We often like to label them this way, but the truth is, there’s no such thing as a bad day.

Generally speaking, we label days “bad” for two reasons: something happens that we would have rather not happen, and/or because we tie our identities to the success or failure of this event.

A great example of this comes from jobs. I was fired from mine two months ago working at a food truck, which was the event, but the only reason I might have labeled it a failure is because of how I framed the things that led up to it and the thing itself.

Here’s what seeing this as a failure would sound like:

“I got fired from my job, and now I’m back to square one. I have no income, I can’t use them as a reference, and whatever job I find next I’ll be starting from scratch for that raise. I just wasted time and effort and got screwed over in the end.”

Now here’s what looking at it as a success sounds like:

“I got fired from my job but I basically learned how to run a food truck all by myself, and I also met some pretty awesome people. Sure, now I have to find a new job, but I’m so much better off than I was when I had to find this job!”

Notice the subtlety in the second version. You don’t ignore it and pretend that nothing happened. It’s not about flipping from upset to happy and going about your day. In the second version, I still recognize what happened, but my intention is to frame it as a learning experience.

I know. This probably isn’t news to you. “Learn from your mistakes” is a phrase you’ve been hearing since you were a small child. But it’s not that simple, because framing them as mistakes is the root of the problem. Instead, try to see it as winning and learning.

Brazilian Jiu-Jitsu is a martial art form that perfectly demonstrates what winning and learning are all about, and what “learn from your mistakes” really means.

As a beginner, when you walk into the gym for your first Jiu-Jitsu class, you are going to be submitted and basically tossed around like a ragdoll. You’ll basically be getting “defeated” over and over, for at least the first few months. However, each “defeat” cannot be looked at as such because those same defeats are the ones that turn you into a winner.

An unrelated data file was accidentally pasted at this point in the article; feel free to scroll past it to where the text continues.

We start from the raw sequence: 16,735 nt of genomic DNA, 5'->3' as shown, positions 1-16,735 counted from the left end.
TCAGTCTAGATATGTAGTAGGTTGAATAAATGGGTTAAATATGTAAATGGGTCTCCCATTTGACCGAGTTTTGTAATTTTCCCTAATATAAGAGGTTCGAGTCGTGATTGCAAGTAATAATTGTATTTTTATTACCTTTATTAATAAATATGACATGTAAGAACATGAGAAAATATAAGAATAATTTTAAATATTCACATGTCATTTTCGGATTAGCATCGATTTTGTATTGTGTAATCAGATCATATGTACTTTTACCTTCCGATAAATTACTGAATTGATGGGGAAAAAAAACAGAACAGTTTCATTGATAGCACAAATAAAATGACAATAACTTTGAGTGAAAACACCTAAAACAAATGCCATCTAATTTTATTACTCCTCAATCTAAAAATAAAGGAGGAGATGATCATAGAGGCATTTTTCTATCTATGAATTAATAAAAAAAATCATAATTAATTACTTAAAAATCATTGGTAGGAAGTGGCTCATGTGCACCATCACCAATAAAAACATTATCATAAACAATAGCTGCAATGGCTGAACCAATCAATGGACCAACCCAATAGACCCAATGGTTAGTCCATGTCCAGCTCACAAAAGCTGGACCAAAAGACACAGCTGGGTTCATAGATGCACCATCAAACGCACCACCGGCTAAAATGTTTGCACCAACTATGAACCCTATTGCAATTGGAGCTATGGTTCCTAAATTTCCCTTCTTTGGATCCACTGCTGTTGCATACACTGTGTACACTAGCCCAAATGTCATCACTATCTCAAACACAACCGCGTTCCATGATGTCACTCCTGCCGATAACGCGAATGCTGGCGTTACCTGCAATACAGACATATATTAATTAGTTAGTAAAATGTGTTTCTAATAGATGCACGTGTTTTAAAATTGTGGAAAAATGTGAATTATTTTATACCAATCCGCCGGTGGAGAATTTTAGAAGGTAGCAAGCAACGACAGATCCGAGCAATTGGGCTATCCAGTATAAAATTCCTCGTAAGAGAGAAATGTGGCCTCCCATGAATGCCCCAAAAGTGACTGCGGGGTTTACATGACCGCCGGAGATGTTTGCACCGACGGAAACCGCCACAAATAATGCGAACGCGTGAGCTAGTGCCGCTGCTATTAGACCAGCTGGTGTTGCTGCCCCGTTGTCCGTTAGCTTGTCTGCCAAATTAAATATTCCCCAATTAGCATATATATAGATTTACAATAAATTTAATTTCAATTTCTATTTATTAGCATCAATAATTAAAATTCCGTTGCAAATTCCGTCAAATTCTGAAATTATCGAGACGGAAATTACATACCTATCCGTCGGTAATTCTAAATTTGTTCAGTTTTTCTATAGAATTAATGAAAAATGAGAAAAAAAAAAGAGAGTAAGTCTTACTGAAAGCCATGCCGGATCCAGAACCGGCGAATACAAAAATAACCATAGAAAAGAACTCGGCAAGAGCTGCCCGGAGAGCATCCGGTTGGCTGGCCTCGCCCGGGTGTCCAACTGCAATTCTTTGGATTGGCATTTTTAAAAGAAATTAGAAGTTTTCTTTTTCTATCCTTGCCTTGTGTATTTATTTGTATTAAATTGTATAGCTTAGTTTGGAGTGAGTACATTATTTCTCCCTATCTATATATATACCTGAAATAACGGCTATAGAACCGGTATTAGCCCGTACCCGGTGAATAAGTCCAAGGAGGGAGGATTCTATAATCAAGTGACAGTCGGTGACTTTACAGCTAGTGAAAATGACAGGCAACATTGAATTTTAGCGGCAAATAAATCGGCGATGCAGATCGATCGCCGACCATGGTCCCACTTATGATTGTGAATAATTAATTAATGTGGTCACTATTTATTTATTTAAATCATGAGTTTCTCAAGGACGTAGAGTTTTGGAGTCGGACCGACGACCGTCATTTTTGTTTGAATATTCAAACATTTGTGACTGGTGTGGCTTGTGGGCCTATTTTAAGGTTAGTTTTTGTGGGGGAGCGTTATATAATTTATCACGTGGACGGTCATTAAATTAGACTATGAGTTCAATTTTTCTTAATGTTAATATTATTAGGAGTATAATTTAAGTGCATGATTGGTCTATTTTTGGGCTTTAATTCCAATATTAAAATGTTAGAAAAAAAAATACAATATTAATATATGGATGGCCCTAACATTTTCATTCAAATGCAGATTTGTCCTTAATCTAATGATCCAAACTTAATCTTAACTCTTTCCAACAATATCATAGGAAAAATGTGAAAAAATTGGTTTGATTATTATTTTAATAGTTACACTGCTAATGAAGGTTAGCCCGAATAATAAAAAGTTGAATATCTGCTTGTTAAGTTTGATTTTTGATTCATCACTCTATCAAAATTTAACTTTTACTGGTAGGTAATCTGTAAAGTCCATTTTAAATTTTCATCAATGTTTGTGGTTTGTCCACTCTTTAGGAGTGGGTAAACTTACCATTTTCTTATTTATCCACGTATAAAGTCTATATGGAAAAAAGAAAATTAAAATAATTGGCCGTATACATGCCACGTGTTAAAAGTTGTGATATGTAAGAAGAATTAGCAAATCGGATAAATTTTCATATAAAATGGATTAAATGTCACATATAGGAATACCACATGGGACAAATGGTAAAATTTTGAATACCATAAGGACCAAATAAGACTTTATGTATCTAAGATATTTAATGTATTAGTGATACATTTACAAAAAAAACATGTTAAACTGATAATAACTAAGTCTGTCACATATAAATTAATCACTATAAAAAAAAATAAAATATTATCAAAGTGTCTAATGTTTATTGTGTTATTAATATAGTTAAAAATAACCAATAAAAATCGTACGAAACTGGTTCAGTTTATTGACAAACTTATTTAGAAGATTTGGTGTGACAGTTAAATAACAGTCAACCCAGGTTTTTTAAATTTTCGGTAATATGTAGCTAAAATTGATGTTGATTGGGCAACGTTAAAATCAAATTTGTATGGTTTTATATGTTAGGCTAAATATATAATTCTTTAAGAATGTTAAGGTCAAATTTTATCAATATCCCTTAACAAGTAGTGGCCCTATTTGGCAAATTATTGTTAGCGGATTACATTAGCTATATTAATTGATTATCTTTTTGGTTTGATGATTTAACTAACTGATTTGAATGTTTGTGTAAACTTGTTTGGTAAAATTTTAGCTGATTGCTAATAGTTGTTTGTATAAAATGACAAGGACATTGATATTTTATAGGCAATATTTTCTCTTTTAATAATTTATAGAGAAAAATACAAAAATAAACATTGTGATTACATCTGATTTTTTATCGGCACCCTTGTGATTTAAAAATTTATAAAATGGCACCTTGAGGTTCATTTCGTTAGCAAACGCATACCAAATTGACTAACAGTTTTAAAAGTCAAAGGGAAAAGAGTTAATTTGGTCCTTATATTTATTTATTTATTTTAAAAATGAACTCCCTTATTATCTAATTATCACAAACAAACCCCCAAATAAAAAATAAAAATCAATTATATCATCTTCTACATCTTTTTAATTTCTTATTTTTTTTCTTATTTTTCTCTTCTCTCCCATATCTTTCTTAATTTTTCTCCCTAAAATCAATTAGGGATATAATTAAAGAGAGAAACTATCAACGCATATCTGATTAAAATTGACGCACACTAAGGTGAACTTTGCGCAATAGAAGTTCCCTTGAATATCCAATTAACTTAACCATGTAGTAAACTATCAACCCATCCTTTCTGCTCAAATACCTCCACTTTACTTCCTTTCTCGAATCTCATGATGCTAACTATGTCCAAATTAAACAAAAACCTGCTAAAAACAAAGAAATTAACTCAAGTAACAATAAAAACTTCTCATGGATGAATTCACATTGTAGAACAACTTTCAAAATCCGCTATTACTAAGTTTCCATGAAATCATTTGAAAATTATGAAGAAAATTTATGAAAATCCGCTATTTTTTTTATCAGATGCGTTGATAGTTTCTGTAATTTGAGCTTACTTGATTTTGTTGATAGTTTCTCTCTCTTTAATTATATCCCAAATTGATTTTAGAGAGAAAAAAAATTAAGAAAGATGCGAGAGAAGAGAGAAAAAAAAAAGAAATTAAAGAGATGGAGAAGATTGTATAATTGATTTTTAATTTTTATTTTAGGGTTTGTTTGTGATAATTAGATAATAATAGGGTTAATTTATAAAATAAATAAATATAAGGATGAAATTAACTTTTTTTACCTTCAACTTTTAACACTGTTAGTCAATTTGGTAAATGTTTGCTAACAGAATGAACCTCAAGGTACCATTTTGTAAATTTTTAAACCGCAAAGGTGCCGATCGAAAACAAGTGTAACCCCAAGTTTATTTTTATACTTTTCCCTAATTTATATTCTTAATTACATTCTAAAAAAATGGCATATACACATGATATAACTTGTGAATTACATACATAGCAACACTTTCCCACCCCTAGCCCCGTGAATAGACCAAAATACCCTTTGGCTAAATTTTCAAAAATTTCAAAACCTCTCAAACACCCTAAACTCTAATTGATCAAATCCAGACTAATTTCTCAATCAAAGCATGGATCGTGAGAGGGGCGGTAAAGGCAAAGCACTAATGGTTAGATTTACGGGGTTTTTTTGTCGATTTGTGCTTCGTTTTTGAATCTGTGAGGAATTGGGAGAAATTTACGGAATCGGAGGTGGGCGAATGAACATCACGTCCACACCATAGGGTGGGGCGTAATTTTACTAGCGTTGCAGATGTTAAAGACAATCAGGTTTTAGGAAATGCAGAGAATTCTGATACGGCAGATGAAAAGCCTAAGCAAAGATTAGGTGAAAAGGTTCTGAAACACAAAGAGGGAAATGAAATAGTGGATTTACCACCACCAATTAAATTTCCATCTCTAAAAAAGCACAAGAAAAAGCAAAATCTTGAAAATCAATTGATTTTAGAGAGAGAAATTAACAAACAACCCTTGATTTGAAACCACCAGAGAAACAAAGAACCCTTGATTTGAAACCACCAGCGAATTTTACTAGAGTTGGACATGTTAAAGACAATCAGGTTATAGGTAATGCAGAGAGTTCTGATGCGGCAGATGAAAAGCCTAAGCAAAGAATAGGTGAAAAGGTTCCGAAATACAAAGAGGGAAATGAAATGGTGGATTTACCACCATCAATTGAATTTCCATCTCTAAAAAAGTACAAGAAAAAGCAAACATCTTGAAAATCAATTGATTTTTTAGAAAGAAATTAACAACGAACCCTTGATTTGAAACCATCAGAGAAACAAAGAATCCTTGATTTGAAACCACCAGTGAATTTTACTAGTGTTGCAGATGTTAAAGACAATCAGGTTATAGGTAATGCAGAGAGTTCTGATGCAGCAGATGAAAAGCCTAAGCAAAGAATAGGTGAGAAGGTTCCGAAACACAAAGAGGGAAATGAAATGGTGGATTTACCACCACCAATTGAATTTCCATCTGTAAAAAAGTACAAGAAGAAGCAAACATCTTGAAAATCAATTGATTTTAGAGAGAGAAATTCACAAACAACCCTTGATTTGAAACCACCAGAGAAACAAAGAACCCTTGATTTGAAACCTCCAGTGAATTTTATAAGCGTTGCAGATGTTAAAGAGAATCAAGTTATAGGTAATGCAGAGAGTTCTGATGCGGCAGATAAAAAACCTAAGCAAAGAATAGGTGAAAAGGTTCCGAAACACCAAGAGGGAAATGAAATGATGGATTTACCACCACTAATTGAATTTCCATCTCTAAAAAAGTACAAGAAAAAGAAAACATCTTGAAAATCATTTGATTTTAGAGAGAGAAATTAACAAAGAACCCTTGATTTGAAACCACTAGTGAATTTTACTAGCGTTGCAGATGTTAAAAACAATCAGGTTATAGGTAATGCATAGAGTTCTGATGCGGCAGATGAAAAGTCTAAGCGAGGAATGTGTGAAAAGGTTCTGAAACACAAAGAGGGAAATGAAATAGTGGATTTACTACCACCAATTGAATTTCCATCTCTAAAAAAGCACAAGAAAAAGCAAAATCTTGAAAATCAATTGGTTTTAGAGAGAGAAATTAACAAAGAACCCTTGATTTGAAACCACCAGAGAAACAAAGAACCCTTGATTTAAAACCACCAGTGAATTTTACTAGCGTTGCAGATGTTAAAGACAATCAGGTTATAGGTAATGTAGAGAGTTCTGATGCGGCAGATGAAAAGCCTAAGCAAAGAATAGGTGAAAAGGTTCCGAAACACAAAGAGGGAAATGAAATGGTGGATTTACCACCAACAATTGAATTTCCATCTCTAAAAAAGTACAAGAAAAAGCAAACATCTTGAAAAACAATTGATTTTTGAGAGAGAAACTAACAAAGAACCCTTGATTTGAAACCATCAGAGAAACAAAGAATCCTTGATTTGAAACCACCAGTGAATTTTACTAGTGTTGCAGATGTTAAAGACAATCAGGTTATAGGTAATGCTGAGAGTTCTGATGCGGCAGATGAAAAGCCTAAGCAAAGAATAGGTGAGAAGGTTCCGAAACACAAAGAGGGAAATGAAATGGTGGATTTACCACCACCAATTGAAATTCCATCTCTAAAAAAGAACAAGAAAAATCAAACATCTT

I use the term “winner” only as a way to make a point. Winning can take on various forms, it doesn’t necessarily mean being better than everyone else. I consider achieving a goal the best form of winning there is, and I could still be the worst in the gym but I’d be winning.

I could go on and on with examples, but you get the point—hopefully.

The key is to be objective. That’s really all there is to it. Yes, I got fired from my job, or yes, I was submitted during the last round of Jiu-Jitsu. Those things did happen; do not try to convince yourself that they didn’t, because that only brings up an entirely new set of issues. But that doesn’t inherently make the things that happened “bad.” You want to look at what you can take from the experience. A lot of times you’re told to just “look on the bright side” and this is often misinterpreted by both sides. People sometimes say, “Sure, you lost your job, but at least you’re not homeless and hungry, just look on the bright side.” This doesn’t mean anything. I mean that literally. The next time someone says that to you, just let it slip through one ear and out the other.

Looking on the bright side is a great exercise for practicing gratitude, but that’s not how it works. The only thing hearing that will bring you is shame (if you let it).

So what can you take from the experience?

There’s always something to be learned from the things that happen to us. Sometimes it’s as clear as the light of day. You get in a car accident because you were texting, so you’re supposed to stop texting and focus on the task at hand. But other times it can be more complicated to really make the mindset work, and that’s when it really matters. Like losing your job.

Keep in mind that there are always exceptions. Like most rules, this one sometimes simply doesn’t not apply. My point is not to convince you literally that bad days do not exist, but rather that it is up to you to decide whether or not you frame them as such.

Takeaway points:

  • If something sounds like an advertisement or a company’s slogan, it’s probably bullshit.
  • Objectivity is key.
  • Don’t pretend things didn’t happen; recognize them.
  • “Bad” days are really only opportunities for us to learn from.